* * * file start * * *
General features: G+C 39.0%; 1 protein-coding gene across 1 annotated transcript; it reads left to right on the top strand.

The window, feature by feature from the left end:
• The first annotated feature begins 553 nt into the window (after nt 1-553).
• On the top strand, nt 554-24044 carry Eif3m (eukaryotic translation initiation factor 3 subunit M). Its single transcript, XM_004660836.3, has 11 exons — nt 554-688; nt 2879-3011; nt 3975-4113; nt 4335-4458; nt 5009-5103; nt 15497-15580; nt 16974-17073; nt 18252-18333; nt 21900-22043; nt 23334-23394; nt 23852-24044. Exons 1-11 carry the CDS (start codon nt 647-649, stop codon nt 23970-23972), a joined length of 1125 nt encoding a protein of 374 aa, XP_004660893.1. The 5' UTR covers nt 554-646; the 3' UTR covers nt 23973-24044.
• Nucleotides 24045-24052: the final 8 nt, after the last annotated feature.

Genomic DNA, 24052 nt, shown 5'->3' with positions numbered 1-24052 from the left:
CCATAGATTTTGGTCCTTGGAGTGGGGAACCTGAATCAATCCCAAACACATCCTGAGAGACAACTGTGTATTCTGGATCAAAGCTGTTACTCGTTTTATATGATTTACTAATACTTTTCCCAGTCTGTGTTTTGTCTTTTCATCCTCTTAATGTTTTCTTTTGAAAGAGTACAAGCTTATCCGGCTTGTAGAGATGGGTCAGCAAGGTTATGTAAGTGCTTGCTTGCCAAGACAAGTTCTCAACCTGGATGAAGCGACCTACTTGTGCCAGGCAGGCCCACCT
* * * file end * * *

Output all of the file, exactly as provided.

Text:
General features: G+C 39.0%; 1 protein-coding gene across 1 annotated transcript; it reads left to right on the top strand.

The window, feature by feature from the left end:
• The first annotated feature begins 553 nt into the window (after nt 1-553).
• On the top strand, nt 554-24044 carry Eif3m (eukaryotic translation initiation factor 3 subunit M). Its single transcript, XM_004660836.3, has 11 exons — nt 554-688; nt 2879-3011; nt 3975-4113; nt 4335-4458; nt 5009-5103; nt 15497-15580; nt 16974-17073; nt 18252-18333; nt 21900-22043; nt 23334-23394; nt 23852-24044. Exons 1-11 carry the CDS (start codon nt 647-649, stop codon nt 23970-23972), a joined length of 1125 nt encoding a protein of 374 aa, XP_004660893.1. The 5' UTR covers nt 554-646; the 3' UTR covers nt 23973-24044.
• Nucleotides 24045-24052: the final 8 nt, after the last annotated feature.

Genomic DNA, 24052 nt, shown 5'->3' with positions numbered 1-24052 from the left:
CCATAGATTTTGGTCCTTGGAGTGGGGAACCTGAATCAATCCCAAACACATCCTGAGAGACAACTGTGTATTCTGGATCAAAGCTGTTACTCGTTTTATATGATTTACTAATACTTTTCCCAGTCTGTGTTTTGTCTTTTCATCCTCTTAATGTTTTCTTTTGAAAGAGTACAAGCTTATCCGGCTTGTAGAGATGGGTCAGCAAGGTTATGTAAGTGCTTGCTTGCCAAGACAAGTTCTCAACCTGGATGAAGCGACCTACTTGTGCCAGGCAGGCCCACCT